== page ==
Hi All - I just wondered what methods people have used successfully for conducting off line 'discussions' in an e-learning course?

I'm putting together a test course using Udutu with the content run from our Sharepoint (portal, intranet). The course will feature some case studies but I want the answers to the these cases to be user-generated.

 

I think I have several options:

a wiki - easy to make in Sharepoint: I can see this would be a quick method for getting information but I think I need to refresh it every session as ideas will run out after a while.

Discussion in Sharepoint: easy to set up (again - could refresh the discussion for each group by using a different survey name). Not sure I like the discussion format in Sharepoint but it works.

Discussion in Socialcast - company just started to use this and I could set up a group in social cast for this course; again how to refresh the discussion.

A collaborative mindmap - just looked at Bubbl.us looks useful (again, would need a new map for each group).

I could also use linoit - cloud-based pinboard and post-it application.

I guess, I may want to get involved to a degree in facilitating but I don't want to spend all my time involved in this.

And you guessed it, I don't really have a budget!

Any way, would be interested in people's thoughts and success stories.

Thanks

Julian

 

Views: 54

Replies to This Discussion

Hi Julian,

What you're proposing is the standard model for online course delivery in Higher Education. So there are lots of resources out there to help you make it work.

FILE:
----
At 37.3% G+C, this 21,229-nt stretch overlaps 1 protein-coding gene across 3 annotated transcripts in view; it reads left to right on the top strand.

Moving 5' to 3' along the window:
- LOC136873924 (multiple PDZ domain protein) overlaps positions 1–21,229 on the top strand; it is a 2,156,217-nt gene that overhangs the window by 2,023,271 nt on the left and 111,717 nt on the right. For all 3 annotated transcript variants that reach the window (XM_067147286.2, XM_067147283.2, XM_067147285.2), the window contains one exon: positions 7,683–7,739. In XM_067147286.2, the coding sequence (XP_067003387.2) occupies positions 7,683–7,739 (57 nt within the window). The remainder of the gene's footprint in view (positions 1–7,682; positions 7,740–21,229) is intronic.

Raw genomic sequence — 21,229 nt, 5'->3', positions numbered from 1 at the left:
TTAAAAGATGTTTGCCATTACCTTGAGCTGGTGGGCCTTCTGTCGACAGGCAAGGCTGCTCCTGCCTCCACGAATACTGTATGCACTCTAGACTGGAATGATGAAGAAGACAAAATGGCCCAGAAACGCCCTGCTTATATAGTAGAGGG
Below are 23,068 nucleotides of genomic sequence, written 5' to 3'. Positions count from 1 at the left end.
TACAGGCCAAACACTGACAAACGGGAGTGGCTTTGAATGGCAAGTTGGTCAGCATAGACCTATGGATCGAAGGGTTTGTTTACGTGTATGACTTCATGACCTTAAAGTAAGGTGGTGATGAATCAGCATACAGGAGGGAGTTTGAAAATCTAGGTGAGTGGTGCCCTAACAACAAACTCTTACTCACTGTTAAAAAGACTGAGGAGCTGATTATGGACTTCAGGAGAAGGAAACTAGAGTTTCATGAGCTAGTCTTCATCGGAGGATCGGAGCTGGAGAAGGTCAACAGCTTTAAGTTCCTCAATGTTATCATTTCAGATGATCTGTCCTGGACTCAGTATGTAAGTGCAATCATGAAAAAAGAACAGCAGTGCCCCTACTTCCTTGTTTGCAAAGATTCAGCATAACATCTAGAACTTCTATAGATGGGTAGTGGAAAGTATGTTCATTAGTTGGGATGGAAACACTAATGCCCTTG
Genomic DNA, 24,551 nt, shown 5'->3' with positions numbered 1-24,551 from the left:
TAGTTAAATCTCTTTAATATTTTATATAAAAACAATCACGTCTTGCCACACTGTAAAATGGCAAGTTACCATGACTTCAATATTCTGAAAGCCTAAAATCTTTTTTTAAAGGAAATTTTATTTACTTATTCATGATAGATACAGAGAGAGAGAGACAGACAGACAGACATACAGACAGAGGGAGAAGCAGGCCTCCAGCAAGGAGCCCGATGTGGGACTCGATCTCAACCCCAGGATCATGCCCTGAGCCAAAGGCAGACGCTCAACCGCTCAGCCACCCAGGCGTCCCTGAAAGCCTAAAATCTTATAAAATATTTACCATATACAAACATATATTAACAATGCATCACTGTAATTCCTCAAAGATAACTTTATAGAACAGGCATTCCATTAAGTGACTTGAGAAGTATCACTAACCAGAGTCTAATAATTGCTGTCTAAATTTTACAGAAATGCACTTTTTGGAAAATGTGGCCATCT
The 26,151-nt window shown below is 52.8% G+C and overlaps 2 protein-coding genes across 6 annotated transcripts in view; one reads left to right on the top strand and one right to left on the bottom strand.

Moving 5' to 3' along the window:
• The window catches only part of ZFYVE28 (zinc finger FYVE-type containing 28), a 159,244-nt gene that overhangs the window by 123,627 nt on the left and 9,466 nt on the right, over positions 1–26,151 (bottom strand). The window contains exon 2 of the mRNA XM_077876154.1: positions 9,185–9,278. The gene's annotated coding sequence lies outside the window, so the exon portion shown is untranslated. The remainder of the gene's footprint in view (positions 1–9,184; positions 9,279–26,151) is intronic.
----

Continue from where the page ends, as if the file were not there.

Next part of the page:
I'd start with Gilly Salmon's work on emoderating and etivities. They were the standard texts when I was working on this a couple of years ago.

Especially, make sure you understand the 5 stage model. It gives a great way of making sure you don't get too many people dropping out at the beginning.

The tools themselves are secondary to the facilitation and activity model you use. Any of the tools you've mentioned above would work - but I'd suggest using SocialCast, as it's so easy to use.

Mark

Thanks for the heads-up on those resources, Mark. I agree that the tools are secondary and I guess I was trying to work out if discussions, wikis, mind maps or something else would best serve the 'discussion' element.

Hi Julian,

It really depends whether you want people to "discuss" things, or to "create" something collaboratively. Both are equally valid activities. That's why Moodle (which is designed explicitly to support the social constructivist model of learning) offers forums, wikis and other social tools - to give a range of possibilities for the course design.

Whatever you choose will need some sort of facilitation, I'm afraid. It's not something that you can downplay at all, unless the group is already confident at collaborating online.

Mark

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